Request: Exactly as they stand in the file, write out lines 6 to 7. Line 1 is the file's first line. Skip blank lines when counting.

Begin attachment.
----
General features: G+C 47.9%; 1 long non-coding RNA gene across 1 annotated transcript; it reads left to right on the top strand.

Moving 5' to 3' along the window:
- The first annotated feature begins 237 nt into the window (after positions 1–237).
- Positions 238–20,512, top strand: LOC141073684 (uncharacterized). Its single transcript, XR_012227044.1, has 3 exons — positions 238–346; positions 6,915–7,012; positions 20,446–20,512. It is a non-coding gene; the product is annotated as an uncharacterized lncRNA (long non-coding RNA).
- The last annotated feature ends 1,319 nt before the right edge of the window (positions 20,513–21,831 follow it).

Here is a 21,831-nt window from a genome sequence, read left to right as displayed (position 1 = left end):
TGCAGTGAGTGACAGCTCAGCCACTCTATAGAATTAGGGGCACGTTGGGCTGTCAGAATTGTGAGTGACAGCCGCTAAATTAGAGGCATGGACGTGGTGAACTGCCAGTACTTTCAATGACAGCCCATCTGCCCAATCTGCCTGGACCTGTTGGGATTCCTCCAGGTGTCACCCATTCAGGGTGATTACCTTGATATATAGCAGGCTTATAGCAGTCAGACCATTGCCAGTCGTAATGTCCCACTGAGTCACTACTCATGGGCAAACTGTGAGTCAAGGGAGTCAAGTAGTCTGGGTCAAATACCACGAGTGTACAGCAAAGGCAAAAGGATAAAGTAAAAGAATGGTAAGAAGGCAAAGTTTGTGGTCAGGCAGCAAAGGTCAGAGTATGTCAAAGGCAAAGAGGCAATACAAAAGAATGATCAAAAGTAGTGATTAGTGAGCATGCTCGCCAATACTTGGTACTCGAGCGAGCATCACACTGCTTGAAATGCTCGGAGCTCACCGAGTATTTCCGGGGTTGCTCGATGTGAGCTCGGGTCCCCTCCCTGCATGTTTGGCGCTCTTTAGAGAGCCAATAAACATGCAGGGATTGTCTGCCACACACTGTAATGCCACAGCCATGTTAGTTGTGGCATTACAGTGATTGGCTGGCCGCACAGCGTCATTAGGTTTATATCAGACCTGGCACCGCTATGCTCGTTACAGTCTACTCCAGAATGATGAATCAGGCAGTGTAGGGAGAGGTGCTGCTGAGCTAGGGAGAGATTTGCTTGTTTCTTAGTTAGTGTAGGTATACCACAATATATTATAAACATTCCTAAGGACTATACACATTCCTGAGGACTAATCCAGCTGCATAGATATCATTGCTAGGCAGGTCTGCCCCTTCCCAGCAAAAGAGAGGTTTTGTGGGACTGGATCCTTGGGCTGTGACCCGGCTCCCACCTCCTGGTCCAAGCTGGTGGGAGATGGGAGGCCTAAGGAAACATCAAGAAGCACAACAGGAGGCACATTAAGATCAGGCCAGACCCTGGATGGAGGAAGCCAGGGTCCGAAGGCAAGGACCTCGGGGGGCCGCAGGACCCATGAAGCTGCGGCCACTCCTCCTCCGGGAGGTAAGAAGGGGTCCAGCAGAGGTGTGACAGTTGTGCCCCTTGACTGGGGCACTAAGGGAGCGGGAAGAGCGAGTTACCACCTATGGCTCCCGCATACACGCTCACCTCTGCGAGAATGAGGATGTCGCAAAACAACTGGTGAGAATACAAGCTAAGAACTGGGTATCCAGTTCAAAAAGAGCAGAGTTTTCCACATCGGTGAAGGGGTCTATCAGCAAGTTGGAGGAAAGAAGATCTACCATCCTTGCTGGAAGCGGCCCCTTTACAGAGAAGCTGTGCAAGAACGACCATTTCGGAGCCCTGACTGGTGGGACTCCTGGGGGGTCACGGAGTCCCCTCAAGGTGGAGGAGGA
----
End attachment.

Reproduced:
Here is a 21,831-nt window from a genome sequence, read left to right as displayed (position 1 = left end):
TGCAGTGAGTGACAGCTCAGCCACTCTATAGAATTAGGGGCACGTTGGGCTGTCAGAATTGTGAGTGACAGCCGCTAAATTAGAGGCATGGACGTGGTGAACTGCCAGTACTTTCAATGACAGCCCATCTGCCCAATCTGCCTGGACCTGTTGGGATTCCTCCAGGTGTCACCCATTCAGGGTGATTACCTTGATATATAGCAGGCTTATAGCAGTCAGACCATTGCCAGTCGTAATGTCCCACTGAGTCACTACTCATGGGCAAACTGTGAGTCAAGGGAGTCAAGTAGTCTGGGTCAAATACCACGAGTGTACAGCAAAGGCAAAAGGATAAAGTAAAAGAATGGTAAGAAGGCAAAGTTTGTGGTCAGGCAGCAAAGGTCAGAGTATGTCAAAGGCAAAGAGGCAATACAAAAGAATGATCAAAAGTAGTGATTAGTGAGCATGCTCGCCAATACTTGGTACTCGAGCGAGCATCACACTGCTTGAAATGCTCGGAGCTCACCGAGTATTTCCGGGGTTGCTCGATGTGAGCTCGGGTCCCCTCCCTGCATGTTTGGCGCTCTTTAGAGAGCCAATAAACATGCAGGGATTGTCTGCCACACACTGTAATGCCACAGCCATGTTAGTTGTGGCATTACAGTGATTGGCTGGCCGCACAGCGTCATTAGGTTTATATCAGACCTGGCACCGCTATGCTCGTTACAGTCTACTCCAGAATGATGAATCAGGCAGTGTAGGGAGAGGTGCTGCTGAGCTAGGGAGAGATTTGCTTGTTTCTTAGTTAGTGTAGGTATACCACAATATATTATAAACATTCCTAAGGACTATACACATTCCTGAGGACTAATCCAGCTGCATAGATATCATTGCTAGGCAGGTCTGCCCCTTCCCAGCAAAAGAGAGGTTTTGTGGGACTGGATCCTTGGGCTGTGACCCGGCTCCCACCTCCTGGTCCAAGCTGGTGGGAGATGGGAGGCCTAAGGAAACATCAAGAAGCACAACAGGAGGCACATTAAGATCAGGCCAGACCCTGGATGGAGGAAGCCAGGGTCCGAAGGCAAGGACCTCGGGGGGCCGCAGGACCCATGAAGCTGCGGCCACTCCTCCTCCGGGAGGTAAGAAGGGGTCCAGCAGAGGTGTGACAGTTGTGCCCCTTGACTGGGGCACTAAGGGAGCGGGAAGAGCGAGTTACCACCTATGGCTCCCGCATACACGCTCACCTCTGCGAGAATGAGGATGTCGCAAAACAACTGGTGAGAATACAAGCTAAGAACTGGGTATCCAGTTCAAAAAGAGCAGAGTTTTCCACATCGGTGAAGGGGTCTATCAGCAAGTTGGAGGAAAGAAGATCTACCATCCTTGCTGGAAGCGGCCCCTTTACAGAGAAGCTGTGCAAGAACGACCATTTCGGAGCCCTGACTGGTGGGACTCCTGGGGGGTCACGGAGTCCCCTCAAGGTGGAGGAGGA